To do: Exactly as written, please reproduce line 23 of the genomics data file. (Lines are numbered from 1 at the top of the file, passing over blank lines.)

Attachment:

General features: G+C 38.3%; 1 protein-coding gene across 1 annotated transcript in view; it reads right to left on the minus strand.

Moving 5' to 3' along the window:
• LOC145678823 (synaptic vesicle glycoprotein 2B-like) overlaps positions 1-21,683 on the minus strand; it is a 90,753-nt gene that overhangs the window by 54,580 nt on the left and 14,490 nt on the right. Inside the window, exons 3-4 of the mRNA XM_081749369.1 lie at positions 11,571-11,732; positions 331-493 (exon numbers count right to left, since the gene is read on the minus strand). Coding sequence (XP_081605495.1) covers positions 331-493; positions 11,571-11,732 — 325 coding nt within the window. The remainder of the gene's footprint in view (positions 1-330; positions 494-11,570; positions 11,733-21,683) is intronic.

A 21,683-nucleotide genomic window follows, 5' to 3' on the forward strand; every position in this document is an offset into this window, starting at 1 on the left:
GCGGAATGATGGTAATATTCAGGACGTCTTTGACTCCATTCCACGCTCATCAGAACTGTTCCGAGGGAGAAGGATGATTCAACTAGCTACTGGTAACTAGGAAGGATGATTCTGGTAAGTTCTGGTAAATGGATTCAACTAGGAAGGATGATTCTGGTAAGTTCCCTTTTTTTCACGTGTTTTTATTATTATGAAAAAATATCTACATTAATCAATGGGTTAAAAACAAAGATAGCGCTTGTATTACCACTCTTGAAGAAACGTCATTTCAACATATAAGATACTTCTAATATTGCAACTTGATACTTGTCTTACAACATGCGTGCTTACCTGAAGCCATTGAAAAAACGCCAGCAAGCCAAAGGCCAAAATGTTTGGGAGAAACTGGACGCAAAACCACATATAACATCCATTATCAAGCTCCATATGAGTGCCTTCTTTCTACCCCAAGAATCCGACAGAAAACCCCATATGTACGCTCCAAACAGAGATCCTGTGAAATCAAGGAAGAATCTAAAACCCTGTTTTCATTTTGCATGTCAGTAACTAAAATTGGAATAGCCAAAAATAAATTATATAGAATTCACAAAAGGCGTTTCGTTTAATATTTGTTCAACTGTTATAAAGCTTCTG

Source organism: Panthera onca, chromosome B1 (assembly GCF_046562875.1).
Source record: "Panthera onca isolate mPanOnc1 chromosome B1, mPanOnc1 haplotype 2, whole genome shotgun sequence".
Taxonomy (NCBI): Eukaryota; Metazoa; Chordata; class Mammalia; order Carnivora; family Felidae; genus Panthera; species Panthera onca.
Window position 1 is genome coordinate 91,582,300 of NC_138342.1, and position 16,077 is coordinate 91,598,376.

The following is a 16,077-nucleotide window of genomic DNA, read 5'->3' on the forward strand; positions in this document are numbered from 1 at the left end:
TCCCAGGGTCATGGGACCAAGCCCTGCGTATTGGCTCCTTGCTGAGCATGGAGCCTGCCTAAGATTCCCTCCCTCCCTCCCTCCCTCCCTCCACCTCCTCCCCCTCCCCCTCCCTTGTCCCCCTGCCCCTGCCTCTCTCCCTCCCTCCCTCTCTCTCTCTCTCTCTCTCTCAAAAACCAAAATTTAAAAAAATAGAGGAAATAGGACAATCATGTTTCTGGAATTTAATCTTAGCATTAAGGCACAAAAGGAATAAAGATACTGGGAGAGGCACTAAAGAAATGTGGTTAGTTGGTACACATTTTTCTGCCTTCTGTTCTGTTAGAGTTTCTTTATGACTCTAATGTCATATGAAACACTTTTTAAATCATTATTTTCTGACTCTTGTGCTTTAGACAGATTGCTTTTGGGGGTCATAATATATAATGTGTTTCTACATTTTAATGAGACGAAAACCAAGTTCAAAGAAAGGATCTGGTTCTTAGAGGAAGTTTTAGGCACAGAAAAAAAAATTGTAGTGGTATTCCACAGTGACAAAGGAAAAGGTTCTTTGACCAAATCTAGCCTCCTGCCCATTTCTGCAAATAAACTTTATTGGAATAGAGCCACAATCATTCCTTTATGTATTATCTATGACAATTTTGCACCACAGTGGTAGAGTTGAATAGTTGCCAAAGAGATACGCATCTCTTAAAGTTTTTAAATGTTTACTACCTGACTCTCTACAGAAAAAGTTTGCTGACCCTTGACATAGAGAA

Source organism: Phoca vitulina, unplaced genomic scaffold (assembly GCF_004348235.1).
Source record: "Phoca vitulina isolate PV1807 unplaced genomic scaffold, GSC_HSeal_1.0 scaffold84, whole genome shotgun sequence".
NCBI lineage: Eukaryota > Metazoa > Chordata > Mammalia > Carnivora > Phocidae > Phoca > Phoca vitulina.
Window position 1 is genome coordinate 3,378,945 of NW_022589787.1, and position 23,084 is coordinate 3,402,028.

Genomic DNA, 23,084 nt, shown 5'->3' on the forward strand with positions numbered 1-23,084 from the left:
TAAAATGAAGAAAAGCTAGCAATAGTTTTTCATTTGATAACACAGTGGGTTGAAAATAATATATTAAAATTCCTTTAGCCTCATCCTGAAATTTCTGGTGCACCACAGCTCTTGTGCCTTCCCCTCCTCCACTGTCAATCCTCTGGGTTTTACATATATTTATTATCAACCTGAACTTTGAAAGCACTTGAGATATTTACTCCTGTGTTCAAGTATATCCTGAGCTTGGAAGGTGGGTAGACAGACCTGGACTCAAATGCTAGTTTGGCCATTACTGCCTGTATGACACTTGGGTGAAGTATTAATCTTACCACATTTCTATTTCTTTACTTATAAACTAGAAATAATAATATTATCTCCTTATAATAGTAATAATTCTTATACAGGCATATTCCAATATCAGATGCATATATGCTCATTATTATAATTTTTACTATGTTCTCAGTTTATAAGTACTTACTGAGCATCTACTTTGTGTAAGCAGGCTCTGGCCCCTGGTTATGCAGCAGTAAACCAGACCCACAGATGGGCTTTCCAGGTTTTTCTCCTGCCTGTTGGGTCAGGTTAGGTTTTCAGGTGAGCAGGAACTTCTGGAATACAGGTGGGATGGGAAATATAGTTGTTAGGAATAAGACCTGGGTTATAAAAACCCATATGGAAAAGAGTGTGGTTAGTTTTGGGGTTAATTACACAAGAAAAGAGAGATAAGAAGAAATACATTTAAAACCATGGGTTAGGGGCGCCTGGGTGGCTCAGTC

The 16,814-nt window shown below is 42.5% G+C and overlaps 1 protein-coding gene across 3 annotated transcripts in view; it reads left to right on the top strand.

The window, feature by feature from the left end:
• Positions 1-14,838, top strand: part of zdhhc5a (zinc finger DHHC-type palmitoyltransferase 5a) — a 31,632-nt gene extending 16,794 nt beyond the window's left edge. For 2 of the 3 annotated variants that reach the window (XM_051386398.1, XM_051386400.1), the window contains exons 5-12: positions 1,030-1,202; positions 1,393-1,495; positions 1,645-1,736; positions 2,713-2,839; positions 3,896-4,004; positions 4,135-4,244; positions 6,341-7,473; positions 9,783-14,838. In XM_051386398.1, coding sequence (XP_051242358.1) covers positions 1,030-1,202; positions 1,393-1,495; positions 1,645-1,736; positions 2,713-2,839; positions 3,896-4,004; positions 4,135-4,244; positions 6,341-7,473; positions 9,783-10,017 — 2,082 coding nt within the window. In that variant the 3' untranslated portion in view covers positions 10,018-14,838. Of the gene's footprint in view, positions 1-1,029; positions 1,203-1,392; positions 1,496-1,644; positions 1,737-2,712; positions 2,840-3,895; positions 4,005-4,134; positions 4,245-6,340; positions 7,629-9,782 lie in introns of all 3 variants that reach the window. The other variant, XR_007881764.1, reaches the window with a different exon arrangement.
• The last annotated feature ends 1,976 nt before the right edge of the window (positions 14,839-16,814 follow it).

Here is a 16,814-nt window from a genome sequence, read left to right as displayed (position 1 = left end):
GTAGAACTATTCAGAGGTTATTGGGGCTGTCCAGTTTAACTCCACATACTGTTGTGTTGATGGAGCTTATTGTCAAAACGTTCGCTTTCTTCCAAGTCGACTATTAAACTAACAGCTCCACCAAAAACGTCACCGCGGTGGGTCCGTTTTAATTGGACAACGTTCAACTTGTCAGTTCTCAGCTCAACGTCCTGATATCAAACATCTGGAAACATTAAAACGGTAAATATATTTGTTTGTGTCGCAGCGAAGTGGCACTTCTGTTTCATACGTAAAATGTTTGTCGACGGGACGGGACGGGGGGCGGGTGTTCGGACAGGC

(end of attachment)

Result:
GTAGAACTATTCAGAGGTTATTGGGGCTGTCCAGTTTAACTCCACATACTGTTGTGTTGATGGAGCTTATTGTCAAAACGTTCGCTTTCTTCCAAGTCGACTATTAAACTAACAGCTCCACCAAAAACGTCACCGCGGTGGGTCCGTTTTAATTGGACAACGTTCAACTTGTCAGTTCTCAGCTCAACGTCCTGATATCAAACATCTGGAAACATTAAAACGGTAAATATATTTGTTTGTGTCGCAGCGAAGTGGCACTTCTGTTTCATACGTAAAATGTTTGTCGACGGGACGGGACGGGGGGCGGGTGTTCGGACAGGC